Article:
One of the ways that the new rule works to reduce confusion is by clarifying that by approving an application for any of the voluntary ESA conservation programs, the Services are not approving the conservation activities outlined by the applicant. The Services clarify that the ESA only grants them the authority to issue ESPs or ITPs which authorize otherwise prohibited take. The Services do not actually approve the conservation activities themselves, just the incidental take. Next, the new rule clarifies that ESPs are only issued to authorize take of species when the conservation actions that are part of the overall conservation agreement are “of the nature of improving the condition of the species[.]” In other words, ESPs are issued for the primary purpose of carrying out conservation activities that will be beneficial to a listed species. ITPs, on the other hand, are issued to authorize take that is incidental to otherwise lawful activities for which species conservation is not the primary purpose such as resource extraction, commercial development, and energy development. According to the Services, codifying this clarification will help reduce confusion over when which permit is applicable.

Along with these clarifications, the new rule consolidates the pre-existing SHA and CCAA programs into one single conservation agreement called a Conservation Benefit Agreement. Going forward, any party who is interested in obtaining an ESP will apply for a Conservation Benefit Agreement instead of having to determine whether an SHA or a CCAA is most appropriate. Conservation Benefit Agreements can be entered into to conserve either a currently listed species or a species that is considered a candidate for listing. As with SHAs and CCAAs, a landowner who enters into a Conservation Benefit Agreement will receive assurances from the Services that they will not need to carry out any additional conservation measures beyond those set out in the agreement. When applying for a Conservation Benefit Agreement, the new rule requires applicants to include information on conservation measures that will be covered by the permit and their intended outcome for the covered species; a description of the covered species; the measurable biological goals and objectives of the conservation measures in the agreement; a baseline condition of the property to be covered by the agreement; the expected net conservation benefit of the proposed conservation measures; the applicant’s plans for monitoring and managing the conservation measures; and whether the applicant would chose to return the property to the baseline condition after the ESP expires. Previously, the choice to return to baseline was only available for landowners with an SHA. Going forward, that option will be available to all applicants for an ESP regardless of whether it will be applied to an already listed species or a candidate species.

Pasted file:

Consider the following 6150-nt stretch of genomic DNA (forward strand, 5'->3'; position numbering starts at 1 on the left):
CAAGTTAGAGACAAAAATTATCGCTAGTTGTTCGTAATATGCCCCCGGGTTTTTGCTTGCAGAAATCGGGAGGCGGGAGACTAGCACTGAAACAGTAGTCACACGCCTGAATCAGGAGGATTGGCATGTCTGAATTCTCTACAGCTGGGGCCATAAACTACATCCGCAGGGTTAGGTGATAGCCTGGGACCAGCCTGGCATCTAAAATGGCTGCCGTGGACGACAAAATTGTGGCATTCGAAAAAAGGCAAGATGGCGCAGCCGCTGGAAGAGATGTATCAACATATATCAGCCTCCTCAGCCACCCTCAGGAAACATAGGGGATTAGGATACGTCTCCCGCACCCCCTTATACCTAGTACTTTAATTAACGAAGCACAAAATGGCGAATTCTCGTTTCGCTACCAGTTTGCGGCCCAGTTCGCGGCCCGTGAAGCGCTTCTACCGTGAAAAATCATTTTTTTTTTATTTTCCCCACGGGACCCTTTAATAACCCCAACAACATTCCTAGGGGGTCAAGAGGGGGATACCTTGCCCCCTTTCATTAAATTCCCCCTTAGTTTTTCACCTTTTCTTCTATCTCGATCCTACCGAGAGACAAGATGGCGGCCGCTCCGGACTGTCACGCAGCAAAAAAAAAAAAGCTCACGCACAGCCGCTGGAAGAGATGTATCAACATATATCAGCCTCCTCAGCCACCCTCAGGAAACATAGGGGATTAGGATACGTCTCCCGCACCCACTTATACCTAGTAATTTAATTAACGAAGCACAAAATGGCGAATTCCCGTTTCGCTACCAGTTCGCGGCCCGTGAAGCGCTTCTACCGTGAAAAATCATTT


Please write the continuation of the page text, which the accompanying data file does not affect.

Once a landowner submits a completed Conservation Benefit Agreement application, the Services will review and, under the new rule, “may issue the permit” if all the necessary criteria are met. That requires the Services to make a determination that incidental take is necessary for the implementation of the Conservation Benefit Agreement, the impacts of the authorized take are unlikely to contribute to the species becoming extinct, and that the agreement is reasonably expected to provide a conservation benefit to the covered species.

If an ESP is issued as part of a Conservation Benefit Agreement involving an already listed species, the permit will become effective once the permittee signs the permit, which must be done within 90 days of issuance. For an ESP issued as part of a Conservation Benefit Agreement involving a non-listed candidate species, the permit becomes effective upon the date the species is listed so long as the permittee signed the permit within 90 days of it being issued.

Going Forward

The ESA’s voluntary conservation programs provide a unique opportunity for private landowners to work with the Services to authorize otherwise prohibited take of a species. For landowners, the agreements provide assurances that so long as the landowner carries out the agreed upon conservation measures, they will not be expected to carry out any future conservation activities. This is particularly helpful for landowners who are aware that a candidate species is located on or near their property and would like to avoid unforeseen ESA restrictions should the species become listed. For the Services, these voluntary conservation agreements allow the government to work directly with landowners to carry out the goals of the ESA while being able to tailor conservation activities to particular landscapes.

By clarifying certain aspects of when an ESP or ITP is required, and by simplifying the ESP application process through the combination of the SHA and CCAA programs into one Conservation Benefit Agreement, the Services hope to clear up existing confusion and promote greater landowner participation in voluntary conservation programs. The new rule will go into effect May 13, 2024.


To read the new rule, click here.

For more NALC resources on the ESA, click here.